Both these examples surprised me, and for the same reason. I had cut my sinological teeth on dictionaries and textbooks that defined jingshen as ‘spirit.’ And as a Western person, I thought of ‘spirit’ as (1) a quality associated with consciousness, which (2) inhered in the individual as a positive, valuable, maybe even divine component of that individual’s ‘mind.’[2]
        For an ‘authoritative’ corroborating source on this Western notion (I’m putting ‘authoritative’ in quotes because that word itself is going to feature heavily in a later section of this Scrap), let me quote the top-of-the-list definition of ‘spirit’ in the 1988 Collins Cobuild English Language Dictionary:

Your spirit is the part of you that is not physical and that is concerned with your deepest thoughts and feelings.

All of this is very thoroughly Western. To begin with, the very first word, ‘Your,’ is problematical. This possessive form implies that the spirit somehow ‘belongs to’ you, is assignable to you in the same way that your house or your car is ‘yours.’
        Then we go on to ‘the part of you.’ This suggests that the spirit is a distinct component of a distinct larger whole, perhaps in the way that the liver or the heart is an organ belonging to a distinct organism. This is Western, I would say, because it ignores the possibility that the spirit is itself a larger whole (or a ubiquitously recurrent whole, a situation-dependent reiterative whole!), transcending the distinctness of individual organisms.
          Then, that it is ‘not physical,’ yet also involves your ‘deepest...feelings.’ If I were to agree that my ‘feelings’ were ‘not physical,’ I would have to be sure I would never again say something like ‘When I sit still for too long, I get a numb feeling in my legs.’ On the other hand, I could go on saying ‘I have mixed feelings about this election.’
          In other words, the English word ‘feeling’ can refer to a mental item which we think of as ‘inner’ or ‘subjective,’ but also to a bodily experience which we probably tend to consider ‘objective.’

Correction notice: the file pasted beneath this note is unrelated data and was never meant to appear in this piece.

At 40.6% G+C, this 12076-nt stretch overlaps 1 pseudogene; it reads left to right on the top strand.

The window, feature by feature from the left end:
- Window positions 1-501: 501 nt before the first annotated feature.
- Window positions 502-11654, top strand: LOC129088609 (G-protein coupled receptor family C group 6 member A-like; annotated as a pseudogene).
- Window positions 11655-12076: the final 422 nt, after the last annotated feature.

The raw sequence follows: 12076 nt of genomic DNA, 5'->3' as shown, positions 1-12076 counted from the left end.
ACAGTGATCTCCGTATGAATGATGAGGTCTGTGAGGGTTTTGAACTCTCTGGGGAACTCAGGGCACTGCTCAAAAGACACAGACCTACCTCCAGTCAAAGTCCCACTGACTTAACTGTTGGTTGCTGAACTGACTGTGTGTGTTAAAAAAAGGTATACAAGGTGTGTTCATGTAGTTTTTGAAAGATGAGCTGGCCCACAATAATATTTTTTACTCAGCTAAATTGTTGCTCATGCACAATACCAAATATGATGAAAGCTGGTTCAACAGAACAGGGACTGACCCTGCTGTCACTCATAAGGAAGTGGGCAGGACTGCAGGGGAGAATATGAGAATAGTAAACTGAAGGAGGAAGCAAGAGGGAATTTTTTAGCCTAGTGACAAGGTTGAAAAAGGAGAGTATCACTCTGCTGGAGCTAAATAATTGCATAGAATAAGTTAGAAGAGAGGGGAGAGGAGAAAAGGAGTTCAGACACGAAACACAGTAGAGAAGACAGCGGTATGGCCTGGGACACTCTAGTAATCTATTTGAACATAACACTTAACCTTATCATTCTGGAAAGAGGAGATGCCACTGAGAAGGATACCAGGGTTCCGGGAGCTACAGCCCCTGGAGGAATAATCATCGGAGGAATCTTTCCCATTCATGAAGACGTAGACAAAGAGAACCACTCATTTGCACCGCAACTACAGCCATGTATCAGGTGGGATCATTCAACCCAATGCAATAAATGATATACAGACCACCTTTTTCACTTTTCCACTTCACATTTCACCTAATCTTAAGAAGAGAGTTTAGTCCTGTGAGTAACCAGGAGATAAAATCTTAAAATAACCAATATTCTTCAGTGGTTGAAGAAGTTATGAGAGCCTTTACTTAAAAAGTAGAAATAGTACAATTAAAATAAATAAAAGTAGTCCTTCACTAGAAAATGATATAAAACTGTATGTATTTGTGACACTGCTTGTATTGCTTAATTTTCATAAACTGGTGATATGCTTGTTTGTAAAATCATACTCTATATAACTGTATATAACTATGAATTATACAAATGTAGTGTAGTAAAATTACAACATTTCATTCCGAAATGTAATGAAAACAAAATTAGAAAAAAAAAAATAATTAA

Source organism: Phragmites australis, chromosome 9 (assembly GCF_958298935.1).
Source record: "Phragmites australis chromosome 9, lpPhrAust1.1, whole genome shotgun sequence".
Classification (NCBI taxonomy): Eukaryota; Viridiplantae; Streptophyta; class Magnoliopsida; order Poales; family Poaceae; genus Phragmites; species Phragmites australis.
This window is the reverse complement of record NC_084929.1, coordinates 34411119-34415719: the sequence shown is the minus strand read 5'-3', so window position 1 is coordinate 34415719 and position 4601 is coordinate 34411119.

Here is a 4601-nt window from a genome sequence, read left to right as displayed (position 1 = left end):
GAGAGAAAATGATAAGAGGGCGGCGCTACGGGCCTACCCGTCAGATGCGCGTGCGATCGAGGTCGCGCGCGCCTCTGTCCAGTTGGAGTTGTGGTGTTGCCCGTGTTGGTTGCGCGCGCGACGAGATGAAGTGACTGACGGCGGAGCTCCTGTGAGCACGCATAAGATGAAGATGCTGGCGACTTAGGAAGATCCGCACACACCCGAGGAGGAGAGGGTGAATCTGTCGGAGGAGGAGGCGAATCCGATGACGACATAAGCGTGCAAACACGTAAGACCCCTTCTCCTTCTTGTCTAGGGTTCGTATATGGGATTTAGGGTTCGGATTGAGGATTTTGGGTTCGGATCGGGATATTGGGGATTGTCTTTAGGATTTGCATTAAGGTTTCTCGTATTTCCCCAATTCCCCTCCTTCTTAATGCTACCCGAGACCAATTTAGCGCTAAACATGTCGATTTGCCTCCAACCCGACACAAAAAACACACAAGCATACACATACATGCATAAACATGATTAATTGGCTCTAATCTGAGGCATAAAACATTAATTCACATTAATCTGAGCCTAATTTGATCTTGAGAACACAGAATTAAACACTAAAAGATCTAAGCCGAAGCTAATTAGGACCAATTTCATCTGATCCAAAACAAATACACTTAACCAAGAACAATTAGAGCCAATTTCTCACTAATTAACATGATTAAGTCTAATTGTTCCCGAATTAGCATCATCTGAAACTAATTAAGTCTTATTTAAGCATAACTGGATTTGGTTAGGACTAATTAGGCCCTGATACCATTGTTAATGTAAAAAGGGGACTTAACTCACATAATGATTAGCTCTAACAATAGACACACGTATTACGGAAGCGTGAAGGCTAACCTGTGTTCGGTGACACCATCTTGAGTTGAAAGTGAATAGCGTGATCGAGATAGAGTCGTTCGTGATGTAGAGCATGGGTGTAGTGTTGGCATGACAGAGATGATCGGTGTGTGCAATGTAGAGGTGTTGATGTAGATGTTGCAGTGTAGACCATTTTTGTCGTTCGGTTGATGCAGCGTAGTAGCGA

Not just some but many of the most crucial words in Chinese thought, philosophy and culture have this two-faced quality. It is not easy for us as Westerners to know which side of the subject-object split to come down on, but very often the mistake we make is to ‘psychologize’: to want to construe as an inner mental experience what ‘to them’ is a feature of the ‘objective’ situation as such. This is what happened to me in the two cases of jingshen I have just mentioned. I was thinking to hear psychological overtones in what to the native speakers was just a report on the physiological state of things.[3]

[to be continued...]


[1] See ‘Haft’s Incommensurability Principle,’ an earlier Fragment of this same Scrapbook, in the March archive.
[2] For the extreme diffuseness and vagueness of the word ‘mind’ in English, see Lloyd Haft, ‘Snowy Men and Ice-Cream Emperors: Wallace Stevens in Some Recent Chinese Translations,’ in Lloyd Haft (ed.), Words from the West: Western Texts in Chinese Literary Context, Leiden: Centre of Non-Western Studies 1993, pp. 145-161.
[3] And of course, that word ‘just’ betrays me once again as incorrigibly Western...